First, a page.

The Gloster Javelin was a twin-engined subsonic night and all-weather interceptor aircraft, which took advantage of the new and innovative delta-wing design. Although quickly succeeded by the English Electric Lightning (the only UK-designed-and-built fighter capable of Mach 2), the aircraft was a result of England having placed a great emphasis on developing aerial supremacy through continuing to advance its fighter technology, even following the end of conflict. As Gloster were the only company to develop and produce a jet aircraft that was operational during the war (the Gloster Meteor), this technology was greatly appreciated and was used to design the high-performance jet fighter sought after by the Air Ministry. The aircraft was equipped with 4x 30mm ADEN cannon guns and was capable of carrying up to four de Havilland Firestreak air-to-air missiles.

Succeeded by: English Electric Lightning

Number produced: 436

Top speed: 710mph

Engine: 2× Armstrong Siddeley Sapphire 7R afterburning turbojet engines, 11,000 lbf (49 kN) thrust each dry, 12,300 lbf (55 kN) with afterburner

Primary operators: Royal Air Force

Pros: Streamlined delta wing, power-assisted controls, easy to fly on one engine

Cons: Vibration problems with exhaust



Name: McDonnell Douglas F-4 Phantom II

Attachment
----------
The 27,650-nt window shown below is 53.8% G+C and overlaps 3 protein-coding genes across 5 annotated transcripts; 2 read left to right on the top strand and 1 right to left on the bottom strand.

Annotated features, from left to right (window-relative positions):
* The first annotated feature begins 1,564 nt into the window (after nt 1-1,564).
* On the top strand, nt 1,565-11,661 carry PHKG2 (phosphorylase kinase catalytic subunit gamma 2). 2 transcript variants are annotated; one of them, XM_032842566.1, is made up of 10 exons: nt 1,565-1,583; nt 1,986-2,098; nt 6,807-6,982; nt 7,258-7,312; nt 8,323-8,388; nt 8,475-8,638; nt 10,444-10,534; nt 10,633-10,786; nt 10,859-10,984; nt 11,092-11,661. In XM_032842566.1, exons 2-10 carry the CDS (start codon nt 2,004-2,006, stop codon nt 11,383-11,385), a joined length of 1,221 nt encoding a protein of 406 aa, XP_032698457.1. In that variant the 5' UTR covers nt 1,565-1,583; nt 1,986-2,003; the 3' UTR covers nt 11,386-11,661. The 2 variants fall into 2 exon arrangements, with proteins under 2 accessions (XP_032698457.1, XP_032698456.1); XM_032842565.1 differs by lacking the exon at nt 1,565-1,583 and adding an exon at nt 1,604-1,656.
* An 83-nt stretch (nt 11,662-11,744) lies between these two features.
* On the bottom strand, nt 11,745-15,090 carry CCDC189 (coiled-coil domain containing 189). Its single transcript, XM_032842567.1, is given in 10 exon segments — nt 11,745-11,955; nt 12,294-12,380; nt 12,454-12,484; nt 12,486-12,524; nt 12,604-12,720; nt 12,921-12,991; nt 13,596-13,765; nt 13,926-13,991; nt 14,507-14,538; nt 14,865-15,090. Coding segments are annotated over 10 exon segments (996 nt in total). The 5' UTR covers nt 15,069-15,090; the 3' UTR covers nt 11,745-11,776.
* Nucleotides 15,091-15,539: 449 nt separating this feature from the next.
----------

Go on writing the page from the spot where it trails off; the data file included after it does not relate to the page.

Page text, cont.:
Manufacturer: McDonnell Aircraft Corporation

Introduction: 1960

F-4 Phantom II

Rounding up our whistlestop, 50-year tour through the advancement of the historic warbird is the McDonnell Douglas F-4 Phantom II. A tandem two seat, twin-engine supersonic jet interceptor, the Phantom was capable of speeds over Mach 2.2. The aircraft was used extensively during Vietnam by its primary operators due to its impressive armament capabilities, which allowed it to carry over 8,400kg of weaponry. While extremely popular with the US Forces and despite its role in the Gulf War, the F-4 Phantom II left service in favour of the much more modernised F-15 Eagle and F-16 Fighting Falcon. Despite this, it remains a graphic demonstration of how far the warbird has come.

Predecessor: Nil

Number produced: 5,195

Top speed: 1,470 mph (Mach 2.23)

Engine: 2 × General Electric J79-GE-17A after-burning turbojet engines, 11,905 lbf (52.96 kN) thrust each dry, 17,845 lbf (79.38 kN) with afterburner

Primary operators: United States Air Force, United States Navy, United States Marine Corps

Pros: One of the first jet fighters to achieve a top speed of Mach 2 or above

Cons: No guns


The fifty-or-so years between the monoplane design of the Sopwith Camel and the ground-breaking speeds of the F-4 Phantom proved absolutely vital to the advancement of warbirds into the formidable machines that they are now. While there is no doubt that events such as World War II and Vietnam sped up the advancement in technology, there is little disputing that these 50 years were some of the most important in military aviation development.


All media: Key Publishing Archive